Gas power station taken to court over SA summer blackouts
The Australian Energy Regulator (AER) has launched legal action against the operator of a gas power plant in Adelaide, alleging it failed to notify authorities it had spare generator capacity which could have helped South Australia avoid widespread blackouts in 2017.
- SA suffered blackouts in February 2017 during a heatwave
- The blackouts were caused by load shedding when electricity demand outstripped supply
- The energy regulator says the owner of the Pelican Point Power Station failed to let it know it had spare capacity
The Federal Court proceedings come just weeks after the AER launched similar legal action against the operators of South Australian wind farms over the events leading to a separate statewide blackout in 2016.
The 2017 blackouts, which occurred during heatwave conditions on the afternoon of February 8, left 90,000 homes and businesses without power.
The outages were the result of “load shedding”, which occurs when electricity demand outstrips available supply.
AER: Owner did not reveal capacity
The AER alleges that for several months before the blackouts, the owner of the Pelican Point Power Station failed to provide accurate information to the Australian Energy Market Operator (AEMO) about the availability of its generators.
“The AER alleges that Pelican Point did not disclose to AEMO … that one of the generators at its Pelican Point Power Station was capable of being made available on 24 hours’ notice,” AER chairwoman Paula Conboy said.
“We allege that until late in the afternoon of February 8, 2017, AEMO was unaware it had the ability to issue a direction to Pelican Point to make the full capacity of Pelican Point Power Station available.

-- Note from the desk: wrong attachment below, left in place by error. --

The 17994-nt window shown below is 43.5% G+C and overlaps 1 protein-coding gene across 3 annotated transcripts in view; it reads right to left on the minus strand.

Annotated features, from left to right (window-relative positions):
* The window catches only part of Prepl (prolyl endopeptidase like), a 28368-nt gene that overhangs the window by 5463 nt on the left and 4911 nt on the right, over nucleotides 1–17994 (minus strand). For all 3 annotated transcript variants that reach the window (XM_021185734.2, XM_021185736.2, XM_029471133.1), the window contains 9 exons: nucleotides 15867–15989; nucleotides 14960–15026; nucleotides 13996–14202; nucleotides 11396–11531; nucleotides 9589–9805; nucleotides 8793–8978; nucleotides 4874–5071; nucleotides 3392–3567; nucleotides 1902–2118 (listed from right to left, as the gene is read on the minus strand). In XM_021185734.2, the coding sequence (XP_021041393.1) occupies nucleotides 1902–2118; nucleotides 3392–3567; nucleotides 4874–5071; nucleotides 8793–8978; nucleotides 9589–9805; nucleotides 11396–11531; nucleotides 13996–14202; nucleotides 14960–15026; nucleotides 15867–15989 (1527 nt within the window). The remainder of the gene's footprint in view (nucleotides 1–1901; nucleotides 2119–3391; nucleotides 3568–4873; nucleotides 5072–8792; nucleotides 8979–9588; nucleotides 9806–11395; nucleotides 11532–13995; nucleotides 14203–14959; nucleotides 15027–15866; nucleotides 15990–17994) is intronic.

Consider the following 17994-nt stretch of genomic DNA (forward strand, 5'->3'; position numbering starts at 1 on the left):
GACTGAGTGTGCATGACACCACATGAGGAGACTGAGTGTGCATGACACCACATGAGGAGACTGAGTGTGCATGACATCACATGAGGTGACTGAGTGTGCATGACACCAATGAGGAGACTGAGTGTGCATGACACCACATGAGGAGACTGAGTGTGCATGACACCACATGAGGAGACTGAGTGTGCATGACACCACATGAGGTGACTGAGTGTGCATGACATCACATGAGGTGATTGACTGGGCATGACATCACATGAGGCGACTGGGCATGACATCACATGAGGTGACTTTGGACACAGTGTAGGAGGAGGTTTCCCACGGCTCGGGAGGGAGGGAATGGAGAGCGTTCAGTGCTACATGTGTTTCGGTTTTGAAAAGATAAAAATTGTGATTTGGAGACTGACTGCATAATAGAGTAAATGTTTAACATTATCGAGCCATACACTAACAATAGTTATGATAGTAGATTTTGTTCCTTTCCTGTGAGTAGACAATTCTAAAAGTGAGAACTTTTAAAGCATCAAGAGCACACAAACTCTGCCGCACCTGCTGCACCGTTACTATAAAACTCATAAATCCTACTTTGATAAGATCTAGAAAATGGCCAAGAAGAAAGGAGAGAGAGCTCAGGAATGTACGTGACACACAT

“As a result, AEMO’s ability to manage power system security was impaired.”
The AER is seeking declarations, penalties and costs from Pelican Point Power Limited, which is owned jointly by Engie and Mitsui & Co.
“Accurate generator capacity information is critical for AEMO to manage power system security including, if necessary, by issuing directions,” Ms Conboy said.
“As we head into summer, it is important that generators provide AEMO with timely and accurate information about their capability to ensure that AEMO can manage system security and keep the lights on for Australian consumers and businesses.”
An Engie spokesman said the company “rejects these allegations and will defend the claims”.
“We will not be making further comment while the matter is subject to legal proceedings,” he said.
AEMO says there was not enough time to act
The Pelican Point Power Station at Outer Harbor is made up of two separate generating units, which together are rated to produce 479 megawatts of power.
One of the 240 megawatt units was mothballed from service in April 2015, meaning it was only available to dispatch into the market if formally directed by the market operator.
At the time of the 2017 blackout, then South Australian energy minister Tom Koutsantonis slammed AEMO for failing to direct Pelican Point to switch on its second unit.
However, AEMO executive general manager of stakeholders Joe Adamo said there was not enough time.
“When we were talking to Pelican Point, it was decided that the lead time for Pelican Point to actually bid into the market was too short a timeframe and as such we had to take the load shedding action,” he said.